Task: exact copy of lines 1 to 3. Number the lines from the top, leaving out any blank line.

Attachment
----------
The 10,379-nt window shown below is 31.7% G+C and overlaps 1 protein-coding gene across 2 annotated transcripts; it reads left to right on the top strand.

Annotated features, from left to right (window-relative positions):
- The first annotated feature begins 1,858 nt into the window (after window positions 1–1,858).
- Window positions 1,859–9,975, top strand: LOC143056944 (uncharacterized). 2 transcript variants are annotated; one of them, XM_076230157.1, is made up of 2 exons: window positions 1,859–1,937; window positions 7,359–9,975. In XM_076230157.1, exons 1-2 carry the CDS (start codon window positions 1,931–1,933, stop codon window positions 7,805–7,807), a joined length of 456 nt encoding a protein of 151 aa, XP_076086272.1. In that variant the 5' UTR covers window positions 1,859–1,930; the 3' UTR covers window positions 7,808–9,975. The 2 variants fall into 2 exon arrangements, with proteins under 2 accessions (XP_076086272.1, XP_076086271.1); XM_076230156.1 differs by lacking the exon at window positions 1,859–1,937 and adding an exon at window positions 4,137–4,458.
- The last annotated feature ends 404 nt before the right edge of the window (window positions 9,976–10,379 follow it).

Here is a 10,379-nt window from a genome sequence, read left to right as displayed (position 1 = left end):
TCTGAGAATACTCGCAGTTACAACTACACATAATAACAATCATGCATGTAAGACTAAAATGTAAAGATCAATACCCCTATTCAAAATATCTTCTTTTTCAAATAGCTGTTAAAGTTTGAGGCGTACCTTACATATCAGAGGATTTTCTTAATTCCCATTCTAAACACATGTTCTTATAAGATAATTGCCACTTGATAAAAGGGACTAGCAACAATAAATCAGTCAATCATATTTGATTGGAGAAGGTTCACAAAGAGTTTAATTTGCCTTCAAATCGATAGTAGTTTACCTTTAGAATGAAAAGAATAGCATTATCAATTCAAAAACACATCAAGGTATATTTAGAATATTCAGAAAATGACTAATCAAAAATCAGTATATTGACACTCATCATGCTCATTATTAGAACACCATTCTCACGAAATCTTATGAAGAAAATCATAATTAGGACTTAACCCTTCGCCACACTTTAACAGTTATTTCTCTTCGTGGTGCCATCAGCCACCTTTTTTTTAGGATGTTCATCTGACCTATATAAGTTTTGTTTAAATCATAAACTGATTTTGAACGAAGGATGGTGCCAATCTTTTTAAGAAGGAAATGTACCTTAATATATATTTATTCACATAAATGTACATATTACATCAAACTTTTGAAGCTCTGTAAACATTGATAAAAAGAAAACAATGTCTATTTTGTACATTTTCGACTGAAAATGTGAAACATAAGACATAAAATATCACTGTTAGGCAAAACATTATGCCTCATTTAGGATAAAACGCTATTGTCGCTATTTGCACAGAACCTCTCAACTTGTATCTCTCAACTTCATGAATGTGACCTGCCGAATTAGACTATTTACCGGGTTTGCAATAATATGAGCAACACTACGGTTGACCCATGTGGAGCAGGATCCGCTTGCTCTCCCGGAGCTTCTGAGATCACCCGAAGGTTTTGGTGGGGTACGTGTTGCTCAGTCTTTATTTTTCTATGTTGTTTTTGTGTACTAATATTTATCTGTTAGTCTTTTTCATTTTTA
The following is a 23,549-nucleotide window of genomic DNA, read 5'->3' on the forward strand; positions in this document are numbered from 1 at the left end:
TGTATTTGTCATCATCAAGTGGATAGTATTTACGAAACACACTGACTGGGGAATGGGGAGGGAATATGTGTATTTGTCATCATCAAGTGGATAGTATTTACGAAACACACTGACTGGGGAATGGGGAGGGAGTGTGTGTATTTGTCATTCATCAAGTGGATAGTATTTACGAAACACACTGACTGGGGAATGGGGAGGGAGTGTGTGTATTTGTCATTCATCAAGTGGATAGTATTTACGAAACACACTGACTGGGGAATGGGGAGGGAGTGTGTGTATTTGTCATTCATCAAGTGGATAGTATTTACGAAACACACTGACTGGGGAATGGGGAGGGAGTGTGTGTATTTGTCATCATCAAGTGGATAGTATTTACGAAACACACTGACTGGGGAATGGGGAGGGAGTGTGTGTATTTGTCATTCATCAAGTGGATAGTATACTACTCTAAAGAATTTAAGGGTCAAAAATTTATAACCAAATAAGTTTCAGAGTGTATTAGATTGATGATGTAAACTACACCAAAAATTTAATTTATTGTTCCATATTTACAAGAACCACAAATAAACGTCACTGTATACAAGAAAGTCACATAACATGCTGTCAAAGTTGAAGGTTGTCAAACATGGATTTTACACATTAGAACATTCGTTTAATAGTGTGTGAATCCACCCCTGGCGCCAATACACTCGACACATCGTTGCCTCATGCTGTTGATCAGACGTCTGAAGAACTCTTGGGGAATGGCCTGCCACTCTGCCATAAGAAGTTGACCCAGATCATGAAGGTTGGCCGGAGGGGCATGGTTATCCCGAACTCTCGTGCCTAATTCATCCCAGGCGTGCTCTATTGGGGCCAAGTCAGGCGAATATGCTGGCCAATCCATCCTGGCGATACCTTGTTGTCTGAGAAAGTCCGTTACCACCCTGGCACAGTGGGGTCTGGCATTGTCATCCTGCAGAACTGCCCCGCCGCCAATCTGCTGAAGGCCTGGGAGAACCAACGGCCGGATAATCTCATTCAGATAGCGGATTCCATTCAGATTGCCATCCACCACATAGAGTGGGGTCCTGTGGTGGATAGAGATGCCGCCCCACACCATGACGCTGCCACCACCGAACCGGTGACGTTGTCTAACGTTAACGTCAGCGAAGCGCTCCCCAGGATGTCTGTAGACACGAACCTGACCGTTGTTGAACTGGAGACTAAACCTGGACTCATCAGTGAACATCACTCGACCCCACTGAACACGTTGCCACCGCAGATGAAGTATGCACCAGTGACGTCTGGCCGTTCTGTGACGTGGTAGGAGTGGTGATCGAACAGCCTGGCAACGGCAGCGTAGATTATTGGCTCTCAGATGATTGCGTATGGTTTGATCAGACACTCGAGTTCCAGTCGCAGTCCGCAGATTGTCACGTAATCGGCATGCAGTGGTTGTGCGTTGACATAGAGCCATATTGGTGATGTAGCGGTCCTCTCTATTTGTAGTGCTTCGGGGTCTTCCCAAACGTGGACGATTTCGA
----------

The 10,379-nt window shown below is 31.7% G+C and overlaps 1 protein-coding gene across 2 annotated transcripts; it reads left to right on the top strand.

Annotated features, from left to right (window-relative positions):
- The first annotated feature begins 1,858 nt into the window (after window positions 1–1,858).